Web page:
Saturday, December 29, 2007

All in now.

Whilst I normally plant our garlic in late September or early October, this year some had to wait until today due to other commitments. Some of the cloves had started to shoot so it really needed to be planted. Be ruthless and only plant big cloves as shown in the top picture, any small ones can be used in the kitchen so as not to waste them.

Despite the recent rain and frosts, the growing medium in my raised beds is friable and ready for planting as shown in the bottom picture. The last bed of garlic is now in and tikme will tell if the later planting makes much of a difference.

Hative de Niort Shallots

Despite keeping them cool and light, a few of my Hative de Niort shallots have started to sprout. Shallots are traditionally planted on the shortest day (December 21st) but few people have ground that is suitable then and thus plant them in February to March.

As some have sprouted I have planted the lot in 4" pots and have them in a cool greenhouse. They can be planted out at the begining of February in my raised beds which will be nicely warmed up and not waterlogged. By then the pots will be full of root ensuring them a good start.

Chrysanthemum propogation

Its a bit late I know, but today I forced myself out of my flu bed and lifted the chrysanthemum stools from the allotment, which despite the recent frosts were in good shape. The top growth was cut back to about 6-8" and the stools were roughly planted into big trays in the greenhouse.

These will produce lots of shoots which will be taken as cuttings and used to make lots more plants for the spring. The top picture shows a stool with new growth which will be good cutting material in a week or so. Strangely, it also has a bud. Mmmm.

Blackcurrant care and propogation

We have well over a dozen blackcurrant bushes on our plots and as they are now 4 years old it was time to take out some of the oldest wood to keep the bushes fruiting well and full of vigour. The old wood is taken out right down to the ground.
One thing to be well aware of is big bud disease. This is shown in the middle picture, the bud being big and swolen compared to others on the bush. It is caused by mites which swell buds and come the spring, these mites invade surrounding growth imparting a revision virus which cause the bushes to become sickly and unproductive. Any signs of big bud should be pruned out and burned.
This pruning left a big pile of sticks, but before burning or composting I always take a load of cuttings which are great to plant in any spaces that appear or as gifts. You want to aim for straight-ish sticks about 12" long and as thick as a pencil. These cuttings can be plunged into a nursery bed, about half their length and left for a year, or as I do, plunged around a deep pot and left somewhere out of the way till they show signs of growth when they can be potted on individually. Most will strike they are that easy.

Spring is only around the corner

Several weeks ago I salvaged a load of packing wood from work to cut into kindling sticks. After cutting several sacks full I "batch cut" the rest into pieces ready to be screwed together as nestboxes. I had enough wood to make about 20 boxes, the first 8 went up a few days ago on the allotments.

Below is a link to an easy set of plans to make your own boxes.

Now is an ideal time to make and site bird boxes.

Christmas Day

As well as 13 family members coming over for Christmas dinner, we also had Wellie and Trousers for a couple of nights too.
Trousers was such a boon in the kitchen (well he is an ex chef) that all went brilliantly especially our new recipe of leeks and cavelo nero in cream, topped with parmagio regiano cheese. A dish to die for, honestly.
It was great having so many people for dinner, gifts were exchanged, fun was had, fellowship given, a grand meal demolished and even a dragons snout made an appearance (see the Viz profanosaurus for more info).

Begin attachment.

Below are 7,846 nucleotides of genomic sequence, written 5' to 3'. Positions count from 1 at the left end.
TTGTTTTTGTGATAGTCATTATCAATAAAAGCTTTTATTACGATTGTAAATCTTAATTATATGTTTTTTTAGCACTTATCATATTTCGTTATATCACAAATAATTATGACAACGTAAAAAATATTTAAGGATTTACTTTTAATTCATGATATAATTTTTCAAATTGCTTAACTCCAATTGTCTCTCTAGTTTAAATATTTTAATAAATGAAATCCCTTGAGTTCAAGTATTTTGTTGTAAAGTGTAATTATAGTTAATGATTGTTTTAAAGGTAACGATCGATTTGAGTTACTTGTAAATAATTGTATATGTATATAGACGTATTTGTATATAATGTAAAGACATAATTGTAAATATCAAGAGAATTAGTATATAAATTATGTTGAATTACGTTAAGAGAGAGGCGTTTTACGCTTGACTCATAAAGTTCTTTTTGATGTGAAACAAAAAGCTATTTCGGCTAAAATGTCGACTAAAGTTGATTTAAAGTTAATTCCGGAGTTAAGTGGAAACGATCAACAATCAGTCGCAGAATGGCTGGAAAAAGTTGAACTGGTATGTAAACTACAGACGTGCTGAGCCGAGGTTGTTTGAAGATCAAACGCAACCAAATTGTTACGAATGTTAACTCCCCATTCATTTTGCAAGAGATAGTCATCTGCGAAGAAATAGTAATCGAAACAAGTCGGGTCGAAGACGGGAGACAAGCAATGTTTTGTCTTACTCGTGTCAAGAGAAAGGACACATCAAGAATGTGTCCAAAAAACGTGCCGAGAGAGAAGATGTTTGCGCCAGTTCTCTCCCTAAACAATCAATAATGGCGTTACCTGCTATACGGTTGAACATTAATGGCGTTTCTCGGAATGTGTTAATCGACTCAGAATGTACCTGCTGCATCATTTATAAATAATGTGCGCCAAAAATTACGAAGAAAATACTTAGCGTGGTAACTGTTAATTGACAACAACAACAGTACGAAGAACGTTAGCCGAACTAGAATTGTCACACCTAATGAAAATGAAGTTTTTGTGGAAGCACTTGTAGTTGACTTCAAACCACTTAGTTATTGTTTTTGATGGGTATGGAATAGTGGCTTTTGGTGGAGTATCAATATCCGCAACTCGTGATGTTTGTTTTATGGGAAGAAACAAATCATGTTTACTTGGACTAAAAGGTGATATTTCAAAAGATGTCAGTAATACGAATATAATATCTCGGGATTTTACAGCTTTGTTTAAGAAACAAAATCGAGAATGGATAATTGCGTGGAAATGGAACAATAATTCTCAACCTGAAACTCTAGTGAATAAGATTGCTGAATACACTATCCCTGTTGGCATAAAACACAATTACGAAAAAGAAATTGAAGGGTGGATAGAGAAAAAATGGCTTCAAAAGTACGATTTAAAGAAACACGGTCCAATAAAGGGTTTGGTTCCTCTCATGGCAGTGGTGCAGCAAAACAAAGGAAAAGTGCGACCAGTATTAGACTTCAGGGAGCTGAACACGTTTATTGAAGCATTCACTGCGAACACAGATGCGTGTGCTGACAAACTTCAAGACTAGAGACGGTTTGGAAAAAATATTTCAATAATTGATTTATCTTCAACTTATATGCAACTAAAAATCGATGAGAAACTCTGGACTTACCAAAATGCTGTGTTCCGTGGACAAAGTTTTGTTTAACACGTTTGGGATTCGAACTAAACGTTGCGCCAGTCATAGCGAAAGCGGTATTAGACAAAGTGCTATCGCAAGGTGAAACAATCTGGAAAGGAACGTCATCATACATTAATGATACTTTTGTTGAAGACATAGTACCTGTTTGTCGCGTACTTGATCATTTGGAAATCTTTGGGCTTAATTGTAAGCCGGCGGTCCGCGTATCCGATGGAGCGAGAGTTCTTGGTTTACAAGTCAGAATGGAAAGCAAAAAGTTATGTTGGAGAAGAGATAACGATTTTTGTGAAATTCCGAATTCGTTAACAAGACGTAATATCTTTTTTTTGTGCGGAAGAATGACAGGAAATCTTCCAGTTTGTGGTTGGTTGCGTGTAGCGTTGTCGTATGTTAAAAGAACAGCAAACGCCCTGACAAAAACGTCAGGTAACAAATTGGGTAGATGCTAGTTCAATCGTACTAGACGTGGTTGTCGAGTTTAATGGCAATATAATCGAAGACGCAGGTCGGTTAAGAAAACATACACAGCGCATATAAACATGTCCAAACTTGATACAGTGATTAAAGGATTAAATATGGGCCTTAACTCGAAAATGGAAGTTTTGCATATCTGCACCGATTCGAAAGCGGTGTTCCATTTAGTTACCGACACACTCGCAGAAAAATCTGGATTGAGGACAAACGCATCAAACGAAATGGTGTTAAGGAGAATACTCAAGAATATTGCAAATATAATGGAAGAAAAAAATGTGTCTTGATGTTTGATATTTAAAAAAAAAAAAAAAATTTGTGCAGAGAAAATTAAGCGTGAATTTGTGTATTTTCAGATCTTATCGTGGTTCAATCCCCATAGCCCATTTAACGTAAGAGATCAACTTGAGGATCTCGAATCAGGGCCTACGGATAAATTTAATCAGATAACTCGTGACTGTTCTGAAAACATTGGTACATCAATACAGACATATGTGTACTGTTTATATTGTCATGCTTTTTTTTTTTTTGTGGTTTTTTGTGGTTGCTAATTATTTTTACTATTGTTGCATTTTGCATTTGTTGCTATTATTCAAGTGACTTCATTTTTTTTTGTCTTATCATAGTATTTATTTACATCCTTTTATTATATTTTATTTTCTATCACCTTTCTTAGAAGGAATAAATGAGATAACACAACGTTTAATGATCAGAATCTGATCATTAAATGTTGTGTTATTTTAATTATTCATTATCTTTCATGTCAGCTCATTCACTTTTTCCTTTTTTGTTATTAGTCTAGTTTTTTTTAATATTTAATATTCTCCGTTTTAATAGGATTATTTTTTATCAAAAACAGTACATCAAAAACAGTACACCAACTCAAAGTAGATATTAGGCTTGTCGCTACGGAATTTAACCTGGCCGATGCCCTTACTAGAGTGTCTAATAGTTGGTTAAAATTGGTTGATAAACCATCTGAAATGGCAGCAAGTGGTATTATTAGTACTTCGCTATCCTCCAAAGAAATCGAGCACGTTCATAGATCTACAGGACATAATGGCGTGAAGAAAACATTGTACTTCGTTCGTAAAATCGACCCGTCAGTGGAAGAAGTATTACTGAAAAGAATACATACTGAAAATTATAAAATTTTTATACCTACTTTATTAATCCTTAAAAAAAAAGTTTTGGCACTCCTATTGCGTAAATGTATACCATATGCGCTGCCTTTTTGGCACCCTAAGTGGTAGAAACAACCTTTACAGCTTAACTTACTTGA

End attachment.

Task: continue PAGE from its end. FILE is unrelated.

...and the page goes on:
Monday, December 10, 2007


Forget those farty sprigs, this is real mistletoe. Form an orderly queue ladies

Saturday, November 17, 2007

Cavelo Nero

The Cavelo Nero (Black Tuscan Kale) is looking good now with only the odd hole where a pigeon has had a bit through the netting. I harvest a few leaves from each plant every week which keeps nice young leaves coming through.
Just rip the leaf off its tough main stalk and steam or stir fry, its delicious.

Now is the time to plant fruit trees

With the new half plot now ploughed and with rain forcast for the rest of the week, I took advantage of the good weather today and planted 3 fruit trees as cordons. They were two apples (Golden Delicious and Cox's Orange Pippin) and one pear (Doyenne Du Comice) with around a dozen or more to follow.

Once the trees are planted it will be imposible to dig too near to the planting hole so with that in mind, I dropped a handful of tulip bulbs into the planting holes. These will give some spring colour and with the tulips being planted quite deep, they will flower year after year.

After digging the hole a sprinkle of blood, fish and bone was added along with a whole trug of home made compost which was well heeled in to remove any air pockets.

Leaves and more leaves

With a huge pile of leaves sat on the end of our new half plot, it was time to empty out the leaf mould bin into the raised beds as shown in the top picture and refill it with a small proportion of the big pile. The rest of the pile sits right where I intend to build more compost bins so to save lugging leaves about for the sake of it I will build them "around" the leaves to save work.
Leaf mould really is worth making so if you can get hold of them, do so.

More garlic

Now that another raised bed has been filled, it has been put to good use and was planted today with "Lautrec" garlic, purchased in France this May. When I split the cloves, only the biggest are planted like the ones shown above. Any smaller ones are used in the kitchen. Big cloves equal big bulbs come May when they are harvested. Small cloves likewise give small bulbs. Never has the old adage "you reap what you sow" been illustrated better when it comes to garlic.

Friday, November 09, 2007

Back to the engine room

Due to the glorious late autumn weather I decided to turn another compost bin ready to turn the "black gold" onto either a bed as a mulch or to be sieved, mixed with leaf mould and stored in a dustbin to be used as potting compost.

The big pile of leaves come courtesy of the local councils "mini" road sweepers. Whilst the big ones drop a full load in the allotment site carpark, the little ones can get right to your plot and drop them quite close to the compost bins minimising the hard work of wheel barrowing lots of leaves across the site. Well worth a 4 pack of pedigree best bitter as a thank you to be sure.

Adding to the beds